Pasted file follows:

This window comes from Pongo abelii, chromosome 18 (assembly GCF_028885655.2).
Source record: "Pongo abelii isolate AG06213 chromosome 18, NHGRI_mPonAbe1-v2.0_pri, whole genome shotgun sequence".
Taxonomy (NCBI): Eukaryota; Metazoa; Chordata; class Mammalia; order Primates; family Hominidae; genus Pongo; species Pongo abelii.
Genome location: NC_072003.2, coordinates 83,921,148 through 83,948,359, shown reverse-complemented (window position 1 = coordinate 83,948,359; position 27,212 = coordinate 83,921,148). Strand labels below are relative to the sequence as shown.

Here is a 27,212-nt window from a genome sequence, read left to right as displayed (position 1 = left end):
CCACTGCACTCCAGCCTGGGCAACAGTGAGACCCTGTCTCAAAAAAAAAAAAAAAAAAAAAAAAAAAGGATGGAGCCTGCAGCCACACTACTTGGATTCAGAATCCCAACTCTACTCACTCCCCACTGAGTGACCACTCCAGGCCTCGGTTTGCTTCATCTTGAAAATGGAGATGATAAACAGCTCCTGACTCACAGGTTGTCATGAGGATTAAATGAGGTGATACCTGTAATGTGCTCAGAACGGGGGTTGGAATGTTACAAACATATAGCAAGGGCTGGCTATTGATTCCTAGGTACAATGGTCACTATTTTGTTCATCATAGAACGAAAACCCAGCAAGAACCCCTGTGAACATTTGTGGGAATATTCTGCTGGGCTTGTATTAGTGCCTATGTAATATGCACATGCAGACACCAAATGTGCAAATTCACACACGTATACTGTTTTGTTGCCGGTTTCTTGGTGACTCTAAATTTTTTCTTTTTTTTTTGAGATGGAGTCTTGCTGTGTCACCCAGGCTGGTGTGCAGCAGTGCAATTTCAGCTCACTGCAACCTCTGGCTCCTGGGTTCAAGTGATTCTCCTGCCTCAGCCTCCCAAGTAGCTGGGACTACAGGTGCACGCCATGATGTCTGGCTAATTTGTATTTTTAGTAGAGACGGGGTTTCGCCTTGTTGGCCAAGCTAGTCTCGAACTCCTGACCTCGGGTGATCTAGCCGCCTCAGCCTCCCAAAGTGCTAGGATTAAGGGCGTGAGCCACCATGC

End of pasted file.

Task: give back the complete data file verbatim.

This window comes from Pongo abelii, chromosome 18 (assembly GCF_028885655.2).
Source record: "Pongo abelii isolate AG06213 chromosome 18, NHGRI_mPonAbe1-v2.0_pri, whole genome shotgun sequence".
Taxonomy (NCBI): Eukaryota; Metazoa; Chordata; class Mammalia; order Primates; family Hominidae; genus Pongo; species Pongo abelii.
Genome location: NC_072003.2, coordinates 83,921,148 through 83,948,359, shown reverse-complemented (window position 1 = coordinate 83,948,359; position 27,212 = coordinate 83,921,148). Strand labels below are relative to the sequence as shown.

Here is a 27,212-nt window from a genome sequence, read left to right as displayed (position 1 = left end):
CCACTGCACTCCAGCCTGGGCAACAGTGAGACCCTGTCTCAAAAAAAAAAAAAAAAAAAAAAAAAAAGGATGGAGCCTGCAGCCACACTACTTGGATTCAGAATCCCAACTCTACTCACTCCCCACTGAGTGACCACTCCAGGCCTCGGTTTGCTTCATCTTGAAAATGGAGATGATAAACAGCTCCTGACTCACAGGTTGTCATGAGGATTAAATGAGGTGATACCTGTAATGTGCTCAGAACGGGGGTTGGAATGTTACAAACATATAGCAAGGGCTGGCTATTGATTCCTAGGTACAATGGTCACTATTTTGTTCATCATAGAACGAAAACCCAGCAAGAACCCCTGTGAACATTTGTGGGAATATTCTGCTGGGCTTGTATTAGTGCCTATGTAATATGCACATGCAGACACCAAATGTGCAAATTCACACACGTATACTGTTTTGTTGCCGGTTTCTTGGTGACTCTAAATTTTTTCTTTTTTTTTTGAGATGGAGTCTTGCTGTGTCACCCAGGCTGGTGTGCAGCAGTGCAATTTCAGCTCACTGCAACCTCTGGCTCCTGGGTTCAAGTGATTCTCCTGCCTCAGCCTCCCAAGTAGCTGGGACTACAGGTGCACGCCATGATGTCTGGCTAATTTGTATTTTTAGTAGAGACGGGGTTTCGCCTTGTTGGCCAAGCTAGTCTCGAACTCCTGACCTCGGGTGATCTAGCCGCCTCAGCCTCCCAAAGTGCTAGGATTAAGGGCGTGAGCCACCATGC